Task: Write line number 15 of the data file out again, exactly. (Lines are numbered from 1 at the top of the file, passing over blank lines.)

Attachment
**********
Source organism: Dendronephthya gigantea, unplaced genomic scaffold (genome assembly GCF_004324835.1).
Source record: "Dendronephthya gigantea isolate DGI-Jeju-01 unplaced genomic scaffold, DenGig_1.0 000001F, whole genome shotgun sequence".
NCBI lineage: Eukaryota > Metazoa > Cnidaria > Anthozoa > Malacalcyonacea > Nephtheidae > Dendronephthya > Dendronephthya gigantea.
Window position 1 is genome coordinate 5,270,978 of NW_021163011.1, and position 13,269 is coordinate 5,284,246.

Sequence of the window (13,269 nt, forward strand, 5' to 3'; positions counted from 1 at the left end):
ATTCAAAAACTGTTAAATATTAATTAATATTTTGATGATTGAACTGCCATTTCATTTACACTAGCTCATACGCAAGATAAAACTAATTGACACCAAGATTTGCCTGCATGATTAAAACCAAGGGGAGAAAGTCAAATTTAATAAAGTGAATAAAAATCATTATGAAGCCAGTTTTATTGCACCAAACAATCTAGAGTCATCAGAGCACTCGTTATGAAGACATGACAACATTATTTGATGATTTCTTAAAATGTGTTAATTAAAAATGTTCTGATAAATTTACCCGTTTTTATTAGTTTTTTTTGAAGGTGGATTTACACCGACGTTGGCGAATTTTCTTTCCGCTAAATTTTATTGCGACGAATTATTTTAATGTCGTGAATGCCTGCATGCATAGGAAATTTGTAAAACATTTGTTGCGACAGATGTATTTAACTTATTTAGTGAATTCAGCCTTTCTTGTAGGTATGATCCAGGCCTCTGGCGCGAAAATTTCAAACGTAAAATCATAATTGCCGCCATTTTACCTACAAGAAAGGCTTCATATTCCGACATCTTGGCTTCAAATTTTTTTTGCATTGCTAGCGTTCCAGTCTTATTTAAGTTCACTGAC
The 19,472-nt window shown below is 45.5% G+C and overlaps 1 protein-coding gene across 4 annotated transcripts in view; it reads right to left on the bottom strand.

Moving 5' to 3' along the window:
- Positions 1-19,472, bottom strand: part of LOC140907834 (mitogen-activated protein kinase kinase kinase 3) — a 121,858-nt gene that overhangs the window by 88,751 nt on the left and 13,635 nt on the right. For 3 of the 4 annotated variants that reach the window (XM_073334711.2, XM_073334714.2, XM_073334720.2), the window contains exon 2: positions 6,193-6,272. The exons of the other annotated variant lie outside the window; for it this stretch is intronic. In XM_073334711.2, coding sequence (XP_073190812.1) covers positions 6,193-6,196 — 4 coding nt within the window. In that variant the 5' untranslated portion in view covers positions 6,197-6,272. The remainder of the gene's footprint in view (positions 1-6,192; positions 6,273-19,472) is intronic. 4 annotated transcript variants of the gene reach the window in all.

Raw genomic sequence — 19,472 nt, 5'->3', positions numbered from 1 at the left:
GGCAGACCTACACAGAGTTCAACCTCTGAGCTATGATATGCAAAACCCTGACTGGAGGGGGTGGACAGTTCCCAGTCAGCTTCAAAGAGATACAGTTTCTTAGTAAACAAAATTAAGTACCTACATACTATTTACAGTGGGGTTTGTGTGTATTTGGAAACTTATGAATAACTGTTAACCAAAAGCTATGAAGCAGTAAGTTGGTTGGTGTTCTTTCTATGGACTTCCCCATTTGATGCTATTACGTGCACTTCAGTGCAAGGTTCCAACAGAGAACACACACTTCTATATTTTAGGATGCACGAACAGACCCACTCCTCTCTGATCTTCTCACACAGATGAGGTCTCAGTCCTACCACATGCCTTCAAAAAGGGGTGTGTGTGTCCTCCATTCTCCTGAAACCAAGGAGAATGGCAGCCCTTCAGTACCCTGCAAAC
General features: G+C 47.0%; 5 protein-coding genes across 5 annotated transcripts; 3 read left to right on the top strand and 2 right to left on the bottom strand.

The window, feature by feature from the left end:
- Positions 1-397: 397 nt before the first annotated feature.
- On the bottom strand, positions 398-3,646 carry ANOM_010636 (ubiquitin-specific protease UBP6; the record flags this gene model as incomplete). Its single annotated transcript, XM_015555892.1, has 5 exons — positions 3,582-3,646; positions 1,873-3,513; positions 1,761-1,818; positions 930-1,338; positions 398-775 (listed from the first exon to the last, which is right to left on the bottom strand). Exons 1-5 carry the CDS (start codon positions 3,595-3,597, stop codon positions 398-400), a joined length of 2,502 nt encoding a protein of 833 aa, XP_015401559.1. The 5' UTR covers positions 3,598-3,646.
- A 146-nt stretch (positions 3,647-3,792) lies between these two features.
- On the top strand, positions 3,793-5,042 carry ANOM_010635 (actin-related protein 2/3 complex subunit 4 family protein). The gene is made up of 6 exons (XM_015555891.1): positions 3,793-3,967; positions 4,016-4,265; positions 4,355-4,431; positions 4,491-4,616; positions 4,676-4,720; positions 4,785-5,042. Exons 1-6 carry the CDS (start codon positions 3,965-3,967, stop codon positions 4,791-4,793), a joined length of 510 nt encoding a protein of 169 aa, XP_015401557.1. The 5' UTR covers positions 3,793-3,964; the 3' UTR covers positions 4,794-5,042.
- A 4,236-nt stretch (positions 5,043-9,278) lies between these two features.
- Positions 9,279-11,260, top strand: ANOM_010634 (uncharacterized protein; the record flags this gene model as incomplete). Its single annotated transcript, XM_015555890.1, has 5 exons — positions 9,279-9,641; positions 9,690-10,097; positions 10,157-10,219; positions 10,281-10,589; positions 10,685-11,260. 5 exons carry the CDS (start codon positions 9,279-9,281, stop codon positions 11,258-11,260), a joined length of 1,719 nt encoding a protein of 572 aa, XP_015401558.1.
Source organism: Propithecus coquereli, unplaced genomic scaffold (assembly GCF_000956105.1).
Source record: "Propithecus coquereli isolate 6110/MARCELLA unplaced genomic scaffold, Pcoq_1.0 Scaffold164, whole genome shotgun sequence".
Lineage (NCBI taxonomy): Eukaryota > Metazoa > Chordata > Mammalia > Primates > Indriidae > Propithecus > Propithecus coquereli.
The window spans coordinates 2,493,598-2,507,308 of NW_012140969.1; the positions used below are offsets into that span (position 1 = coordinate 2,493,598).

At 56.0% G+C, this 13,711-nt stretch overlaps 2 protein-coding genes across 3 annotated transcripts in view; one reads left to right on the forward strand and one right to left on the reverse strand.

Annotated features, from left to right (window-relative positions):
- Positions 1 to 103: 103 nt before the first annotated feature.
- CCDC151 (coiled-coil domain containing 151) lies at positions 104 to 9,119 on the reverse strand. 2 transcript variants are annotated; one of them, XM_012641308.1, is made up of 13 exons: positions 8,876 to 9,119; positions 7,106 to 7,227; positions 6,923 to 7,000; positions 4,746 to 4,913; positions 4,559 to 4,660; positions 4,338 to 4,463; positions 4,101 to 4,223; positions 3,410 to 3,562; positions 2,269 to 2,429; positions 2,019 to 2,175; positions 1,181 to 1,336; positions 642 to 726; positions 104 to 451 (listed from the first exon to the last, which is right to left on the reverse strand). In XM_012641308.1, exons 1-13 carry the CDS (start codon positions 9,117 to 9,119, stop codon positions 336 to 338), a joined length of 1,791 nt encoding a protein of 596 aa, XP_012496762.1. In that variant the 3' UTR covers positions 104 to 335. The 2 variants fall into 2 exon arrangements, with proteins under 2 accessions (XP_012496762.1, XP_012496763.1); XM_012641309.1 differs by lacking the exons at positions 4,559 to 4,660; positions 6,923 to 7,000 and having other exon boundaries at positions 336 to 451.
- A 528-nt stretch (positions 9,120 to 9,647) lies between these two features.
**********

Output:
- On the bottom strand, positions 398-3,646 carry ANOM_010636 (ubiquitin-specific protease UBP6; the record flags this gene model as incomplete). Its single annotated transcript, XM_015555892.1, has 5 exons — positions 3,582-3,646; positions 1,873-3,513; positions 1,761-1,818; positions 930-1,338; positions 398-775 (listed from the first exon to the last, which is right to left on the bottom strand). Exons 1-5 carry the CDS (start codon positions 3,595-3,597, stop codon positions 398-400), a joined length of 2,502 nt encoding a protein of 833 aa, XP_015401559.1. The 5' UTR covers positions 3,598-3,646.